By John Mountford, British Council TVET Consultant, UK
The disruptive impact of youth unemployment represents a significant threat to global economic prosperity and social cohesion. It is well documented that social disenfranchisement resulting from unemployment (and underemployment) can potentially lead to social unrest associated with crime, often perilous migration and extremism. Equally, national, local and individuals’ economic prosperity is closely linked to functioning labour markets that support employers in accessing appropriately skilled school leavers and graduates (TVET and HE), and individuals in finding employment that reflects their skills and ambitions.
These global challenges are certainly relevant to the context of Sudan, as it looks to manage its demographic transformation towards a youth and urban based society. Sudan has many of the characteristics of a developing nation with a young median age (19), large parts of the population living below the poverty line, with regional and gender-based disparities in employment opportunities. including noticeably for women and the under 25s. These challenges have been further exacerbated by severe economic recession, governmental fragility and growing social unrest.
Through promoting the successful transition from training to employment TVET could play an important role in addressing these socio-economic challenges. This would include supporting the supply of skilled workers in a range of priority sectors, including; agriculture value chain, food processing, construction, mining, and increasingly technical roles associated with ICT, telecommunication, and manufacturing and engineering. Sudan’s economic policies have also identified a need to diversify from traditional land-based sector dependencies through the expansion of new sectors, adding value to primary commodities and promoting export opportunities. High quality, relevant and inclusive TVET has a key role in the realisation, or unlocking, of these economic ambitions.
However, as is the case in many countries, despite this opportunity to make a significant contribution to Sudan’s economic development, TVET has played a marginal role compared to general and academic education sectors, with UNESCO identifying that only 2.3% of the workforce holds vocational training or technical education certificates. This marginalisation can, in part, be assigned to deep rooted issues associated with public and industry perceptions of TVET, with the sector widely regarded as a second choice, or even a last resort. There are also significant issues with the quality and skills of TVET graduates being inadequate in meeting labour market demands. There is a need for an enabling and more collaborative environment for both private and TVET sector stakeholders to effectively engage on the design and delivery of relevant training. There are also significant quality issues, which, in part, can be assigned to poor training conditions in TVET institutions, that are not conducive to teacher and learner performance. The consequence of delivering TVET in this context is defined through insufficient resource allocation, obsolete equipment, lack of managerial capacity, out-dated curriculum, and the gendered allocation of professional roles.
However, the positive news for Sudan, as in many countries, is that there is a growing appreciation that the acquisition of skills is key driver for economic prosperity. This has resulted in a growing reimagining of the role of TVET being driven by government, private sector and development programme initiatives. However, it is important to note that this transformation will not be achieved through an acknowledgment on the importance of TVET alone, it will require investment and strategic interventions in key areas. A scoping study currently being conducted by the British Council Sudan has identified core sector themes to provide a framework for future sector capacity building funding and interventions.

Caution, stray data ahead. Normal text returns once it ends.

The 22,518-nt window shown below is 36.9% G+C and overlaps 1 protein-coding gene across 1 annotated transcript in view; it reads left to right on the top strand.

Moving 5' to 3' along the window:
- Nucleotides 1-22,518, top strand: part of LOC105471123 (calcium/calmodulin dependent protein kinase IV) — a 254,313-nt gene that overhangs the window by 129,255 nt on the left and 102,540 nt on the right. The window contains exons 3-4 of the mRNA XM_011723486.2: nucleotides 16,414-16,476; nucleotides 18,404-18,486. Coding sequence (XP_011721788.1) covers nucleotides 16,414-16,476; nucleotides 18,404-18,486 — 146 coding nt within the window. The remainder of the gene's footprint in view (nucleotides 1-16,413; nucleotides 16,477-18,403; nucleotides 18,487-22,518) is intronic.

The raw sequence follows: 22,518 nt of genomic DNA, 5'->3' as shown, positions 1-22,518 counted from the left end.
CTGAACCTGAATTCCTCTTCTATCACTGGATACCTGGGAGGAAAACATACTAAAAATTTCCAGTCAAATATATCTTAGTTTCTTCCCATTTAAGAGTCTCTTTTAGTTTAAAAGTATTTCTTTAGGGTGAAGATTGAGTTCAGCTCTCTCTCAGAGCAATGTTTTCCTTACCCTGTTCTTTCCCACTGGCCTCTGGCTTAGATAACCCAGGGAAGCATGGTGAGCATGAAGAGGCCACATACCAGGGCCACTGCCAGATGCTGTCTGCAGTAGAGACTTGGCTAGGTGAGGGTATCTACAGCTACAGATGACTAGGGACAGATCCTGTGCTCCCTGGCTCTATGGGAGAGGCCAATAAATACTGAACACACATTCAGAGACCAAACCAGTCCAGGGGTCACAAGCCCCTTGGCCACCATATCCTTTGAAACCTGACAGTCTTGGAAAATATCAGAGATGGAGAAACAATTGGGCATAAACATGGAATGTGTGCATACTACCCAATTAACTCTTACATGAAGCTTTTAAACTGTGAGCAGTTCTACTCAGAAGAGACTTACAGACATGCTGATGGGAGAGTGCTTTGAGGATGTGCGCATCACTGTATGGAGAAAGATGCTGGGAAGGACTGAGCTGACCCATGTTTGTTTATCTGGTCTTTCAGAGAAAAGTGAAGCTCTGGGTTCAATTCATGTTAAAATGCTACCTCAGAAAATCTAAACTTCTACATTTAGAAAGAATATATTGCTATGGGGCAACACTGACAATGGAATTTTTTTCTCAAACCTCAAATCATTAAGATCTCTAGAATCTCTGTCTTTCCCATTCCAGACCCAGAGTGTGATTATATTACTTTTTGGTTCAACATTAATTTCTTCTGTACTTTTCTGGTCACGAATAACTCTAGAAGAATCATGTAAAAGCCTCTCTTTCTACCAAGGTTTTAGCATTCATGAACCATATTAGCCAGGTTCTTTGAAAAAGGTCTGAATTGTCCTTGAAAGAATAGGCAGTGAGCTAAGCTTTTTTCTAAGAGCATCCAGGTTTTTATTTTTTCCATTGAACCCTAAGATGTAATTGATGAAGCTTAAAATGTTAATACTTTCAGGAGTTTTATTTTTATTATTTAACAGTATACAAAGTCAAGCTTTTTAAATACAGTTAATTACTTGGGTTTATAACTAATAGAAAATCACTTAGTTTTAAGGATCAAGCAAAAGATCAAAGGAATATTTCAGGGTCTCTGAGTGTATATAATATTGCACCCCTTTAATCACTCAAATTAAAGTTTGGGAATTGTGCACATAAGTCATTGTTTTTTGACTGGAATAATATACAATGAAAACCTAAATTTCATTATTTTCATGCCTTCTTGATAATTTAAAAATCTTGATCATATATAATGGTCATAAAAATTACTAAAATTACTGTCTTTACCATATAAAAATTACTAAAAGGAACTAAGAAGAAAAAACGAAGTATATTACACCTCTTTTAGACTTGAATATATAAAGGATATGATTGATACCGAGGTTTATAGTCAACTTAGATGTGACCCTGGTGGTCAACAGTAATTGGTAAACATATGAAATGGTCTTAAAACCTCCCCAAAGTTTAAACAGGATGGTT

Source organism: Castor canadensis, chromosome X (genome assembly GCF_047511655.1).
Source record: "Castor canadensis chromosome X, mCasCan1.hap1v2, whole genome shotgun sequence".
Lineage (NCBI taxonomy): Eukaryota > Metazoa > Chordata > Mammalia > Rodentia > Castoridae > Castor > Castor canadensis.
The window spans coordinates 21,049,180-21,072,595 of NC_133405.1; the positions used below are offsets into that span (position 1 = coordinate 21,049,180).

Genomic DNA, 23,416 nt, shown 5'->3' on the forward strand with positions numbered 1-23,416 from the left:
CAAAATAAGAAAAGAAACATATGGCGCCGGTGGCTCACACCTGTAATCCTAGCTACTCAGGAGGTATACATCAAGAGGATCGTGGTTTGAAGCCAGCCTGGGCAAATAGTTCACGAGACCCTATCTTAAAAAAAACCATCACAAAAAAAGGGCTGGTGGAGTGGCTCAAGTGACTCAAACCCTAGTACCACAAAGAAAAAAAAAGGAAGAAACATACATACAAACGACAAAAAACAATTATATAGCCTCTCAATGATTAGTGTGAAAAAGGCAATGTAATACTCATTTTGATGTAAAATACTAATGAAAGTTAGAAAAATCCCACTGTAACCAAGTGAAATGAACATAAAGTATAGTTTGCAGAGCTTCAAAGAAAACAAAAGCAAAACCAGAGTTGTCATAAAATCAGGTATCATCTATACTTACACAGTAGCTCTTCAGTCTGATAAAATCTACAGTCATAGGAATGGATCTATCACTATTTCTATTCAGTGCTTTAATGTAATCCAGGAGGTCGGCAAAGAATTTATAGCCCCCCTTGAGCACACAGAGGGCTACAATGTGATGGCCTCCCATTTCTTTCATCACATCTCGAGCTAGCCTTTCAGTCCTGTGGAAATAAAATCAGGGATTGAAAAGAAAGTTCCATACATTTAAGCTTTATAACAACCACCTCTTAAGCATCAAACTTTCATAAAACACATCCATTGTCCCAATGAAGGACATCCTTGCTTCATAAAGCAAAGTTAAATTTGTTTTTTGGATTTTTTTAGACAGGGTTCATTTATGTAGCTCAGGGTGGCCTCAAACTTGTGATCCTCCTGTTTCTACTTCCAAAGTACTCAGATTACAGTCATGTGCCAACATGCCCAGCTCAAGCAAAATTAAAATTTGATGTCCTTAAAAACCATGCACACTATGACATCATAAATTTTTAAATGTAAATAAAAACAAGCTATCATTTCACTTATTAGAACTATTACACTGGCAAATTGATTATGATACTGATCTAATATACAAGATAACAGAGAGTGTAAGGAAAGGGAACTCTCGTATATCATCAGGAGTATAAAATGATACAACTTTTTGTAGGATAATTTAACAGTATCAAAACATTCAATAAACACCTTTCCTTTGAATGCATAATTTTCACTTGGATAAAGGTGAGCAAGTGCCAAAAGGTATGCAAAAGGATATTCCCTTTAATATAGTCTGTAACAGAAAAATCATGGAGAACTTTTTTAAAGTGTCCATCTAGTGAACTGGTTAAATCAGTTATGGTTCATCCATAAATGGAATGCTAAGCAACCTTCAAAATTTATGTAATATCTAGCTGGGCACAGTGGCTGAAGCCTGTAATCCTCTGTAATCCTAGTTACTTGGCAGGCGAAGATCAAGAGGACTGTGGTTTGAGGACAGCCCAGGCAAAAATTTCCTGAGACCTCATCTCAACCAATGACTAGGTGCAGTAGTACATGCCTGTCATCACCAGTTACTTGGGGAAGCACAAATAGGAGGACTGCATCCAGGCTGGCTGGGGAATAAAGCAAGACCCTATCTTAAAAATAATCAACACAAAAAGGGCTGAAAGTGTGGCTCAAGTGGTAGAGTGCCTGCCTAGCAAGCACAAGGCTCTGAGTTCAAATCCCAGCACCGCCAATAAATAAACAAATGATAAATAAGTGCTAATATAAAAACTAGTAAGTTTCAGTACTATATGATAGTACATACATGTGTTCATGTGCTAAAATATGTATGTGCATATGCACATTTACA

This includes interventions concentrating on enhancing the relevance of training, through building both employers’ and providers’ capacity to engage in training design and delivery. The development of dual professionalism to ensure that TVET instructors have an up to date understanding of industry skills needs and that employers have the pedagogic capacity to deliver impactful work-based learning. There is also an identified need to develop stronger LMA capacity and confidence, on both demand and supply sides, to support a more effective utilisation of LMI describing national and local, current and future, skills needs in the design and assessment of TVET programmes. It is also recommended that interventions promote TVET attractiveness to employers and learners, with a focus on more inclusive TVET enrolment outcomes for marginalised groups and communities.
Positive TVET sector outcomes will also be driven through the embedding of strong leadership throughout the system, developed through the introduction of; leadership development programmes, training provider accreditation, and effective quality assurance models. More widely, it is importance that sector governance embeds TVET into wider labour market development initiatives promoting the strategic interlinking of demand and supply side development initiatives. In addition, there remains an important need for investment and development in a range of areas, including; training resources and tools, careers advice and guidance, lifelong learning, including in the application of RPL, and the effective integration of ICT into TVET.
As in all countries, the capacity building of Sudan’s TVET sector will support the realisation of its socio-economic development. The successful implementation of TVET will empower youth and lifelong learners with the skills they need to transition to employment, enhancing their own, their employers’ and their communities’ sustainable prosperity.